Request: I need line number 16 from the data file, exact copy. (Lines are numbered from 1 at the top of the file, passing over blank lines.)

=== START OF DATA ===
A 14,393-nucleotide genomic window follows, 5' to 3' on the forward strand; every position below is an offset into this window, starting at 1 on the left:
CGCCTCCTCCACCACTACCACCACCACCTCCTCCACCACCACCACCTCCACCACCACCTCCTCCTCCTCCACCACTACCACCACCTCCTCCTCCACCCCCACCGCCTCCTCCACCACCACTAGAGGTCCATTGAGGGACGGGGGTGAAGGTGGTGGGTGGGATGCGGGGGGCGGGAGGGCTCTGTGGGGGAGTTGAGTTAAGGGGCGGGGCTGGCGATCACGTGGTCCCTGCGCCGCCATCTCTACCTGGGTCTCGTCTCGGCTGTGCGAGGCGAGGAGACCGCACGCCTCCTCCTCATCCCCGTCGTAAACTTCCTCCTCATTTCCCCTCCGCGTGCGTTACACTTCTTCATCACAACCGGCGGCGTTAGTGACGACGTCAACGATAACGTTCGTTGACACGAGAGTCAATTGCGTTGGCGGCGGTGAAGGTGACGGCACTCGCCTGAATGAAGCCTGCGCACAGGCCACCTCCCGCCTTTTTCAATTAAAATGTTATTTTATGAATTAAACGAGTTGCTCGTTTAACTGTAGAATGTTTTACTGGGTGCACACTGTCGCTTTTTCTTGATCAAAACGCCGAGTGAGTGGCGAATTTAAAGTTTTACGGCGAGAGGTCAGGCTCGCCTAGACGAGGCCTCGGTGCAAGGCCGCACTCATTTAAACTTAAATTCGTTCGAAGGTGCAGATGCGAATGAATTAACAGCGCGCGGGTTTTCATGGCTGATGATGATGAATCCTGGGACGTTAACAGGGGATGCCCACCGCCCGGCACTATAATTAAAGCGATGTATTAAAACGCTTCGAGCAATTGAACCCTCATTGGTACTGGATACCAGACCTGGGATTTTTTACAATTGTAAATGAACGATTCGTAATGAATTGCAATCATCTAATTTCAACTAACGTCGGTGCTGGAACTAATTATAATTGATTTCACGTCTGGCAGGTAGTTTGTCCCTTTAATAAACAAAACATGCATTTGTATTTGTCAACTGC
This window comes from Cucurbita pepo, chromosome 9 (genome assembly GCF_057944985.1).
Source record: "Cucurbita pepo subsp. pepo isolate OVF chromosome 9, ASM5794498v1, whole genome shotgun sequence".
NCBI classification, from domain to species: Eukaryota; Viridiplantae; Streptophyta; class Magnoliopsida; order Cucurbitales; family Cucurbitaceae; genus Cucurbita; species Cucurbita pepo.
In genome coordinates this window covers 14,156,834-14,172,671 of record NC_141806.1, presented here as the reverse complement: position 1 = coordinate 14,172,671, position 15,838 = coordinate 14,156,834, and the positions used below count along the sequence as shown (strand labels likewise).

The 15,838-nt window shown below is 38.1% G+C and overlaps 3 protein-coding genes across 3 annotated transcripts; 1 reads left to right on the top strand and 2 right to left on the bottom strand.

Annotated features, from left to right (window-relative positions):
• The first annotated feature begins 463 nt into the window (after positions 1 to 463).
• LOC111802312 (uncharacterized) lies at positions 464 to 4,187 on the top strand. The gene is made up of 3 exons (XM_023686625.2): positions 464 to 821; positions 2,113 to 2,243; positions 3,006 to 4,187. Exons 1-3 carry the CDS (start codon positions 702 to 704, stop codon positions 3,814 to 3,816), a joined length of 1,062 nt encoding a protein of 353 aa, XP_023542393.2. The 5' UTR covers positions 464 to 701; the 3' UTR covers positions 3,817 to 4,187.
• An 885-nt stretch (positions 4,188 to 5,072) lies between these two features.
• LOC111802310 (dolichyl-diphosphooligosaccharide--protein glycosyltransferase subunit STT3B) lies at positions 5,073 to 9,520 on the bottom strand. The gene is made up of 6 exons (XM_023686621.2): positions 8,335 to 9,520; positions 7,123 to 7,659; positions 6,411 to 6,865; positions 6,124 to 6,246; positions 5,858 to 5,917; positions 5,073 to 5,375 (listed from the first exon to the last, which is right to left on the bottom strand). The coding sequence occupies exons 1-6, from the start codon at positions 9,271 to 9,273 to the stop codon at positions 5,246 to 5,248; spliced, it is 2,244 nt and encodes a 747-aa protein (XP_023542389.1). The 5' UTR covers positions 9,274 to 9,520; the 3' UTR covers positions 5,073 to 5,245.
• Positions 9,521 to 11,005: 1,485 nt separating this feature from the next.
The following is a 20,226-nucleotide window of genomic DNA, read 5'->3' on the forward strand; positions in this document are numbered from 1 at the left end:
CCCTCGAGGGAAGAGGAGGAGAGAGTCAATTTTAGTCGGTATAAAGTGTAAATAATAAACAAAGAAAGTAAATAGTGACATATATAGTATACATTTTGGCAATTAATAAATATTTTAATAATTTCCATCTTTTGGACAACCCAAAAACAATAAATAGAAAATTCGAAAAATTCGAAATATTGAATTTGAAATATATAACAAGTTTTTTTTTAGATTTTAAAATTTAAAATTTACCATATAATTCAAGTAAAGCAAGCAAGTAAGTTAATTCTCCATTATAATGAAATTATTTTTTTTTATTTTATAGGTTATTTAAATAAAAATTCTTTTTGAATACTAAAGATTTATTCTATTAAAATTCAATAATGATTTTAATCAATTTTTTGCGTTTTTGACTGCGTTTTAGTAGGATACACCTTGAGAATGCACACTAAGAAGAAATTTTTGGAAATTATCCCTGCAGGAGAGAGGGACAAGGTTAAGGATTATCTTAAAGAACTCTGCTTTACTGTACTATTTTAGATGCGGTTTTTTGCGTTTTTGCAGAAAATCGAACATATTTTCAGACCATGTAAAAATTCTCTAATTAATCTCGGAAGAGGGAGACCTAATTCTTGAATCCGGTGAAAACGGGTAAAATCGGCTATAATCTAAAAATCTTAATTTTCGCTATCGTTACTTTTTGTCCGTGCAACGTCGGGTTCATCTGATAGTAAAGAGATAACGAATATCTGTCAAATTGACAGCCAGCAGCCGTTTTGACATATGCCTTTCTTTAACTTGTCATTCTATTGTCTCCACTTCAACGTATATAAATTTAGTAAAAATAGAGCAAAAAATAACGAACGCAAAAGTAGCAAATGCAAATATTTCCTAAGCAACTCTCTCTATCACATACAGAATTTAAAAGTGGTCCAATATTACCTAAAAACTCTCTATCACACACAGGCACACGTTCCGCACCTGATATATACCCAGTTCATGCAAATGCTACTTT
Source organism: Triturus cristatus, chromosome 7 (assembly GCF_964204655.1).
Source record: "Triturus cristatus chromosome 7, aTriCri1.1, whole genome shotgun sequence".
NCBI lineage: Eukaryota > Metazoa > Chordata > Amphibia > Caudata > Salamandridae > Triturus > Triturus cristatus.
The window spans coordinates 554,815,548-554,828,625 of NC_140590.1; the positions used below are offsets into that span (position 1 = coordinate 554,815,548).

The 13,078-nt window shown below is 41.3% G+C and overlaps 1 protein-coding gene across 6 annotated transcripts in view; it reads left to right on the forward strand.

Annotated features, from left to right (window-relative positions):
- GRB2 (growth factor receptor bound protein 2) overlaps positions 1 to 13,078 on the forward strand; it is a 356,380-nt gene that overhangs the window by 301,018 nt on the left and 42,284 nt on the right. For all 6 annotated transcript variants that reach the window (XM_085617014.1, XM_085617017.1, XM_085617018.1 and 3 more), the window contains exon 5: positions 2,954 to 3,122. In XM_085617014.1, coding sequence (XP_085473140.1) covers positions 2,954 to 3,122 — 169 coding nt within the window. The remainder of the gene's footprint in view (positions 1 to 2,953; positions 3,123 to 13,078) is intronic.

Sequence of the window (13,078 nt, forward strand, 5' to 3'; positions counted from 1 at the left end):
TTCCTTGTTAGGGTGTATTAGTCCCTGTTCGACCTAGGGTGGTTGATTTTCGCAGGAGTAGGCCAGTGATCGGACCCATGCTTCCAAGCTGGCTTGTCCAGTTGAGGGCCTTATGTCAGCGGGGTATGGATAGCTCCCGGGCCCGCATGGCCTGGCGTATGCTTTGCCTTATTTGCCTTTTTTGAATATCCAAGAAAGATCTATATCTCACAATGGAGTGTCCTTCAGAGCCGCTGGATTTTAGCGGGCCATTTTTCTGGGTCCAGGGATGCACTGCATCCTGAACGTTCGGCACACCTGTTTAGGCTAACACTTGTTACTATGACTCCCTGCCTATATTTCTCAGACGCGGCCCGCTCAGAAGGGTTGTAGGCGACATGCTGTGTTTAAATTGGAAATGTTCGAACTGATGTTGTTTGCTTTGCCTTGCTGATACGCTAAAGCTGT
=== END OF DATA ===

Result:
Source organism: Triturus cristatus, chromosome 7 (assembly GCF_964204655.1).